Getting pregnant can be a challenge all by itself. But when you’re still breastfeeding your last baby, you may face some unique challenges in getting pregnant that you never expected. Clearly if you’re breastfeeding you’ve successfully gotten (and stayed) pregnant at least once. However, it may not be quite that easy the second time if breastfeeding is in the mix.
The reason is that your hormones are different while breastfeeding. You’ve probably heard that exclusive breastfeeding is pretty good birth control, right? Well, for some women, ANY breastfeeding is birth control and can make getting pregnant difficult. Even if that’s not the case, there are some unique signs and symptoms that can occur while breastfeeding.
Guest Post by Kate from Modern Alternative Mama
This article is written for women who are ready for another baby but whose previous baby may still have the emotional need to nurse. I wouldn’t recommend that women who are EXCLUSIVELY nursing a baby, or nursing a baby much under a year get pregnant again. But for many women, their babies are still nursing at or past 1 year of age and they are ready for another.*
While breastfeeding, the hormone in control is prolactin, which produces milk. This can interfere with the estrogen and progesterone that are needed to get pregnant. Prolactin suppresses estrogen, which can make it difficult to ovulate. And if you don’t ovulate, you can’t conceive. It also appears that progesterone levels can be too low in the second half of your cycle, meaning that your luteal phase (the time between when you ovulate and when you would expect your period) may be too short for your embryo (if one was actually created) to implant.
It’s kind of a “bad” cycle, if you’re trying to conceive anyway! Your prolactin levels interfere with your estrogen, so fewer follicles mature and you have less chance of ovulating. And if you do ovulate, the smaller number of matured follicles produce less progesterone, leading to low levels (progesterone is very important in sustaining a pregnancy and is responsible for a lot of the morning sickness and fatigue you feel during pregnancy) and possibly a short luteal phase (shorter than 10 days and the embryo doesn’t have time to implant before your period starts).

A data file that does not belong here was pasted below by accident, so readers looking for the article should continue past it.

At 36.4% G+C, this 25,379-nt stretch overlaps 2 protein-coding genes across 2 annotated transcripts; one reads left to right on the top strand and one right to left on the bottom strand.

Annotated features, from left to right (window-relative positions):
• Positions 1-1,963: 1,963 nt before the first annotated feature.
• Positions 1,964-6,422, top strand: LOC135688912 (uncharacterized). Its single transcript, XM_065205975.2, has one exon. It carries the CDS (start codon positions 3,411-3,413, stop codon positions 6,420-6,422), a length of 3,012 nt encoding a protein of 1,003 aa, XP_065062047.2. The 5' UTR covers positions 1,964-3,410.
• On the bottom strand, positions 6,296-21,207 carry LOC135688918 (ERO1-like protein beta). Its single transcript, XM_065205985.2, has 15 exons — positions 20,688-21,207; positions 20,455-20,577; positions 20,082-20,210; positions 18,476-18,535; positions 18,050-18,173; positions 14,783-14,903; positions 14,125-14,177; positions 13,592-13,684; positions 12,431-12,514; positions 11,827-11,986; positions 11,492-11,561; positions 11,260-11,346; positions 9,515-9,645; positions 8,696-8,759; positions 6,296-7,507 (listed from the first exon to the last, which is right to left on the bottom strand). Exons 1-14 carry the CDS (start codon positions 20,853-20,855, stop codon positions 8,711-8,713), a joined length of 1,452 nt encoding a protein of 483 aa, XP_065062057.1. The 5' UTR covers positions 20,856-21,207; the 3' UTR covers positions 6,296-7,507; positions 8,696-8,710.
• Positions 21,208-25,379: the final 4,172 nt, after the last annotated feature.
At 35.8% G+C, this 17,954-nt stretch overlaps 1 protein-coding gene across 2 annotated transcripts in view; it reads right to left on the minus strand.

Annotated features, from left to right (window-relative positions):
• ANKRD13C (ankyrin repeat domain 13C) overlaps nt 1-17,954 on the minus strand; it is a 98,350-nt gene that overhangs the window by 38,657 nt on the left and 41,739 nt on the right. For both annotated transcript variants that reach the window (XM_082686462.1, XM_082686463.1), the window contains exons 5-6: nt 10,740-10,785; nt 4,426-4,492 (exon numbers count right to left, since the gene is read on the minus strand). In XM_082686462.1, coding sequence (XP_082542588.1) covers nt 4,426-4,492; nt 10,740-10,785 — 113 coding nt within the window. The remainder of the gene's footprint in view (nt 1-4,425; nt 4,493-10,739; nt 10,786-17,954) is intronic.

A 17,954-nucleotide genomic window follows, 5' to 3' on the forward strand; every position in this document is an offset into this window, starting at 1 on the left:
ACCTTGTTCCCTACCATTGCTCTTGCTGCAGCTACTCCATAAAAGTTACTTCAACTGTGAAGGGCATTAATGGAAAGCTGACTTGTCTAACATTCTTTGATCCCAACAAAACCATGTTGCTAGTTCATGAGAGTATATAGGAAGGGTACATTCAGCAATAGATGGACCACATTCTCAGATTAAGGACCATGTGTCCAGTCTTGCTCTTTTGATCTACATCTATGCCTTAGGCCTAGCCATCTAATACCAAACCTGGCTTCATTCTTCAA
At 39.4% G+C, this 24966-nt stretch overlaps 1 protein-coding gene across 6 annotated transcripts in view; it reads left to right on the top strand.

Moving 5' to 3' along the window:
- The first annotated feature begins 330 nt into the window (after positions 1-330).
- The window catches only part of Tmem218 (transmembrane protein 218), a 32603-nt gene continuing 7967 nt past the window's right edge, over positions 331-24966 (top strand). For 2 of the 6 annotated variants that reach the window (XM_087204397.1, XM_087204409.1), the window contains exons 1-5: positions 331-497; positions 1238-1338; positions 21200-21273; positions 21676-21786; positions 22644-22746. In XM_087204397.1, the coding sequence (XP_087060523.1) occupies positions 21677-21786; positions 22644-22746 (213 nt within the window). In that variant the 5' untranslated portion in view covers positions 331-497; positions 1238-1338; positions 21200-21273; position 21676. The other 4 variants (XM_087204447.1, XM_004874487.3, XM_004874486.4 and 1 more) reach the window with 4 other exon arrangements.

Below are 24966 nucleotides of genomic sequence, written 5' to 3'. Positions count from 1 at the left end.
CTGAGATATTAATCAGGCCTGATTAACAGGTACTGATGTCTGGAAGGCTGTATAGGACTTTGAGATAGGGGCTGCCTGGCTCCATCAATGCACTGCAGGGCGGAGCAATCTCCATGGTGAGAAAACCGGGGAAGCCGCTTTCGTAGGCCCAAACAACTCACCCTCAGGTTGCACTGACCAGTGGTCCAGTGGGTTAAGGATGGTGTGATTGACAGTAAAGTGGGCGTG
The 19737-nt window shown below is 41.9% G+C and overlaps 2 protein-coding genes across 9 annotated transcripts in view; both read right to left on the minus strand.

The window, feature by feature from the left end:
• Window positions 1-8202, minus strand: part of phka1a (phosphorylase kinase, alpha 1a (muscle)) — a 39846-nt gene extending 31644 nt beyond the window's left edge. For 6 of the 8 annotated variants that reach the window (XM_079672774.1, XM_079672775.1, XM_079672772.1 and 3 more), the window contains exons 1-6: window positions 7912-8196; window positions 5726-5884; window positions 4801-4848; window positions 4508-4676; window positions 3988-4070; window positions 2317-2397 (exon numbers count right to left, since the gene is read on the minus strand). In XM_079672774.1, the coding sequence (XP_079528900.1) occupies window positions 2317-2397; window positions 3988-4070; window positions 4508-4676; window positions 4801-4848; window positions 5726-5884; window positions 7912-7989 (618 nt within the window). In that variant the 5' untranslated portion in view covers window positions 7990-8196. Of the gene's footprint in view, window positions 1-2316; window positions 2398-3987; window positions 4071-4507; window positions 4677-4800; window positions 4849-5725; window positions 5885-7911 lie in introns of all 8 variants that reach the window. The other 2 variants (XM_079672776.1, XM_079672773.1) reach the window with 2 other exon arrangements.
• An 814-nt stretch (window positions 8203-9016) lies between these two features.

It’s why exclusive breastfeeding really can be VERY effective birth control for some women! It’s natural infertility if you will.
(though this doesn’t happen for every woman, so if you are trying to prevent getting pregnant, don’t use breastfeeding as ‘birth control’.)
There’s also the chance that even if your cycles have returned that they are still not normal and regular (for the above reasons!), which means it can be difficult to predict when you are fertile. Unless you want to have sex every other day ALL MONTH LONG (and maybe you do!), you could miss it.
But what is a woman who is trying to conceive to do?
First, take a deep breath. It may not be as “bad” as it seems. As your baby gets older and begins to nurse a bit less often, especially once your baby sleeps through the night (at least mostly), your body will begin to get fertile again. Many women are able to get pregnant once they are only breastfeeding 2 – 4 times per day instead of 10 – 12 times.
Fertility signs while breastfeeding
The best thing to do now is to start charting. That means you need to track your basal body temperature (BBT), cervical position, cervical texture, and cervical mucus. All of these, along with any other signs/symptoms (nausea, cramping, etc.) can give you some hints as to what your body is doing. Once you KNOW, then you can do something about it.
As a quick refresher, you are looking for your cervix to be high, soft, and open at ovulation, and for your cervical mucus to be either clear and watery (kind of slimy) or like raw egg whites and copious. You may also have headaches, feel tired, or feel a bit nauseous, and you may notice cramping. It’s a good idea to start having sex a few days before your ovulation if you know when it will occur. If you don’t, chart for a few months to figure out about when it’s occurring, as well as to get familiar with your body and your signs. If you are charting BBT, you will notice a sustained thermal shift (3 days or longer of higher temps) of .2 or .3 degrees AFTER your ovulation. This isn’t helpful in conceiving when you first notice it, as it’s “too late” at that point, but it does confirm that you ARE ovulating. Which means you get to try next month!